• It shows for the first time, the age-appropriateness of essential medicines for enteral use included in the EMLc.

  • The tool it developed can aid the rapid assessment of formulations intended for inclusion in subsequent editions of the EMLc to further promote access.


The WHO Essential Medicines List for children (EMLc) guides the rational selection and use of medicines in children aged 0–12 years.1 Essential medicines can be defined as medicines necessary to prevent, treat or manage the most prevalent diseases in a population.2 Essential medicines are divided into two groups: a ‘core’ list meeting needs for a basic healthcare system and a ‘complementary’ list requiring specialist medical facilities, or are more expensive.3 Now in its seventh edition, 2019, the EMLc was first produced in 2007 and is reviewed biennially.4 As a complementary resource to the EMLc, the WHO Model Formulary for children (MFc) was published in 2010 to provide dosing information for the medicines listed in the EMLc, second edition, 2009.5 For most low-income and middle-income countries, the EMLc serves as a template for national formularies, and informs decisions to improve access to medicines for children. In addition, the EMLc supports the Sustainable Development Goals targets for health for women and children.6

However, children are a heterogeneous group with differing abilities to use or administer medicines.7–9 For instance, young children aged under 5 years are generally not capable of safely swallowing conventional solid oral formulations such as tablets and capsules intact. Children can be stratified, based on physiological and developmental milestones, into six age groups: (i) preterm new-born infants, born at under 37 weeks of gestation, (ii) term new-born infants of 0–27 days old, (iii) infants and toddlers, 28 days to 23 months old, (iv) preschool children aged 2–5 years, (v) school children aged 6–11 years and (vi) adolescents aged 12–16/18 years.10 The inherently different abilities of these age groups require that medicines/formulations for children be matched to development (commonly said to be ‘age-appropriate’). If a formulation must be manipulated or handled to obtain the required dose, or to make it easier to administer, there are implications for safety and efficacy.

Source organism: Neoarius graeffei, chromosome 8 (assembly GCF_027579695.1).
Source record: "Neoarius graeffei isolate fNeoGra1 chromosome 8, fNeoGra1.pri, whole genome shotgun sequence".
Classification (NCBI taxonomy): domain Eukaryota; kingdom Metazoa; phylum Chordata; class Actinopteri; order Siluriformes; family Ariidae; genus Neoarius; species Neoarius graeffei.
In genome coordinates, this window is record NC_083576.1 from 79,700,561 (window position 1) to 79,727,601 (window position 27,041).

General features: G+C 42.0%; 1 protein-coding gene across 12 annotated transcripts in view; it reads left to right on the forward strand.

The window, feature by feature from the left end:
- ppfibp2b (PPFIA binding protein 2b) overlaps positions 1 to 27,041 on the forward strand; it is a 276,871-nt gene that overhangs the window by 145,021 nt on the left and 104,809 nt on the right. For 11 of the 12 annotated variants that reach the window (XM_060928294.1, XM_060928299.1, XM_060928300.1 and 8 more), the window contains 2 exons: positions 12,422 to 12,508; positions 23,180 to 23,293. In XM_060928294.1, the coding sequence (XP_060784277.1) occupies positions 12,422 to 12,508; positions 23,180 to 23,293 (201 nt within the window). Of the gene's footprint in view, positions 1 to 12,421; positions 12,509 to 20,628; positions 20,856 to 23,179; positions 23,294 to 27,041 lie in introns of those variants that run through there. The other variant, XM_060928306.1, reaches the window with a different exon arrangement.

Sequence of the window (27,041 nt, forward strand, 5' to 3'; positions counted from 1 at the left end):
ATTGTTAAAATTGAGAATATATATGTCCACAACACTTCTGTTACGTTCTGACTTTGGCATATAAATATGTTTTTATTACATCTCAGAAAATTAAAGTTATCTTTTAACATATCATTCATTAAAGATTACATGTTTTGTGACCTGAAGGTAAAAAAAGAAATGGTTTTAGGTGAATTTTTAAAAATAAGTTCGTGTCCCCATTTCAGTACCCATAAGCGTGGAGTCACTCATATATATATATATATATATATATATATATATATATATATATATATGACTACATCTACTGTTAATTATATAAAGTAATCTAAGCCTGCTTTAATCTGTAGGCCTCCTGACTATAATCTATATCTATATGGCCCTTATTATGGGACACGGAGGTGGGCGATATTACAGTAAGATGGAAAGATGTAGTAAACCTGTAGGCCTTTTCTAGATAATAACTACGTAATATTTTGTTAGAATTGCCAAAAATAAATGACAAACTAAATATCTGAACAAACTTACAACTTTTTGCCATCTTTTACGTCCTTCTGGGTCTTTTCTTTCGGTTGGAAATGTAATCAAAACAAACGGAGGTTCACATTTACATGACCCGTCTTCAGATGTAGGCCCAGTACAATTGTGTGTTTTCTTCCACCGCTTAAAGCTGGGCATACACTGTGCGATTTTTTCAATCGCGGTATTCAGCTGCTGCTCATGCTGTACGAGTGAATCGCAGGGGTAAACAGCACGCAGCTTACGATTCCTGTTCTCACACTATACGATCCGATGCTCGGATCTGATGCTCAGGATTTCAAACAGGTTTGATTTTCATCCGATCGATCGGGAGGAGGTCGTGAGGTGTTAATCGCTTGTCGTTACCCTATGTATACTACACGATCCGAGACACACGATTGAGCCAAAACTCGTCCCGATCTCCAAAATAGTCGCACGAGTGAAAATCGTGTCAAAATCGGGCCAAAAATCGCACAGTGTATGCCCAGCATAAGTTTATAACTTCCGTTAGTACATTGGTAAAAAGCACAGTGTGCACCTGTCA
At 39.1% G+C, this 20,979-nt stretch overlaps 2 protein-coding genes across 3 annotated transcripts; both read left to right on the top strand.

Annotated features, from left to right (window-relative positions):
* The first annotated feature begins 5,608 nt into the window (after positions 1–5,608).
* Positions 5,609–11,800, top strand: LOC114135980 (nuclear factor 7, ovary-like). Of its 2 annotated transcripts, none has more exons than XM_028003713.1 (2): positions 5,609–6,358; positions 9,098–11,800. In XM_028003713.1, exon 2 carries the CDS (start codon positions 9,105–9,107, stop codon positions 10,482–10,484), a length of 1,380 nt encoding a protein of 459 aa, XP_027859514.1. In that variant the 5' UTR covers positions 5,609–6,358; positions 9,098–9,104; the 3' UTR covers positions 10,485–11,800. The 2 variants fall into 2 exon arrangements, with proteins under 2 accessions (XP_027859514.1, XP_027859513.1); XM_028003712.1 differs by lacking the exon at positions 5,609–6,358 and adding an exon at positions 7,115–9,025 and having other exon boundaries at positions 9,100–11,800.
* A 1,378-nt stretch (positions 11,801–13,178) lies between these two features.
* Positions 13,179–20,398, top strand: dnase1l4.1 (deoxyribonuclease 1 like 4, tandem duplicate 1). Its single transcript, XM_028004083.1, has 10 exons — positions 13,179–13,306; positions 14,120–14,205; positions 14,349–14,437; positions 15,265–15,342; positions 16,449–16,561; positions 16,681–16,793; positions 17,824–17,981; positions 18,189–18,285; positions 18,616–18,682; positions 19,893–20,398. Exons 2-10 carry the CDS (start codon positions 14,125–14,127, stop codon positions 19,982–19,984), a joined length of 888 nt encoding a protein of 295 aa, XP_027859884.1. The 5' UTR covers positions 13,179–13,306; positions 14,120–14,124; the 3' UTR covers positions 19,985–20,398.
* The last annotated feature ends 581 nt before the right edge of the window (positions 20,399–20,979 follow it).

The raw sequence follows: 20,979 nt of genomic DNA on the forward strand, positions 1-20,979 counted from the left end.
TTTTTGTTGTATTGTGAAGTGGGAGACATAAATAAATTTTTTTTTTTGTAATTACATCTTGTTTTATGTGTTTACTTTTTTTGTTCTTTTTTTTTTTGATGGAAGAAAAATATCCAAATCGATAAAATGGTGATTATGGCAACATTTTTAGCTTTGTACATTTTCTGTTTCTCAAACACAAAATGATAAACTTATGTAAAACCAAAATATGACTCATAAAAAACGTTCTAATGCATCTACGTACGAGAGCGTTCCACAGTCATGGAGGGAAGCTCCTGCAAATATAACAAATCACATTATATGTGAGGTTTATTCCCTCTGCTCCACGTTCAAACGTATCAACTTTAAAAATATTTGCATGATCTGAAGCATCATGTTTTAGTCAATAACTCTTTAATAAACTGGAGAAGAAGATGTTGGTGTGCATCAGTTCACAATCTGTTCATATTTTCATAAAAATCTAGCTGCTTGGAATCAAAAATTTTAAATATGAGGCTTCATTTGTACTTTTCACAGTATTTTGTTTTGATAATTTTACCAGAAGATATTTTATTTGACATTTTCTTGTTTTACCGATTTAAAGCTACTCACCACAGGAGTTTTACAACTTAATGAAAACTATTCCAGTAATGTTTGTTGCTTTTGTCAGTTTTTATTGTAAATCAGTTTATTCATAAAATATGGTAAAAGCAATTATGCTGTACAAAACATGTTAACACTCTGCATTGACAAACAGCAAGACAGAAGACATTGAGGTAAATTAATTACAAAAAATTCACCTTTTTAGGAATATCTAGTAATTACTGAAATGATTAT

An age-appropriate medicine has been defined as ‘a medicine whose pharmaceutical design makes it suitable for use in the target age group(s)’.11 The pharmaceutical design (formulation development process) covers aspects such as safety of excipients, patient acceptability and dose adaptability (can deliver variable doses according to body-weight bands; matching to capability or ability).12

Arguably, the primary considerations for inclusion of medicines in the EMLc are disease prevalence, efficacy, safety and cost-effectiveness, with the formulation itself being of secondary consideration. However, recognising that formulations for children have not always been age-appropriate, in 2008 WHO proposed that medicines for children should be made as flexible solid oral dosage (FSOD) forms such as the dispersible tablet. FSODs are formulations that can be given ‘…to patients in more than one manner, for example, may be dispersed (in liquids such as water or breast milk) or taken orally as a whole’.13 FSODs are considered suitable for young children, especially in low-income and middle-income countries, both from a technical (manufacturing, stability and cost) and clinical (ease of swallowing and dosing) perspective. This proposal to produce medicines for young children as FSODs instead of liquids represents a paradigm shift in the development of medicines for children.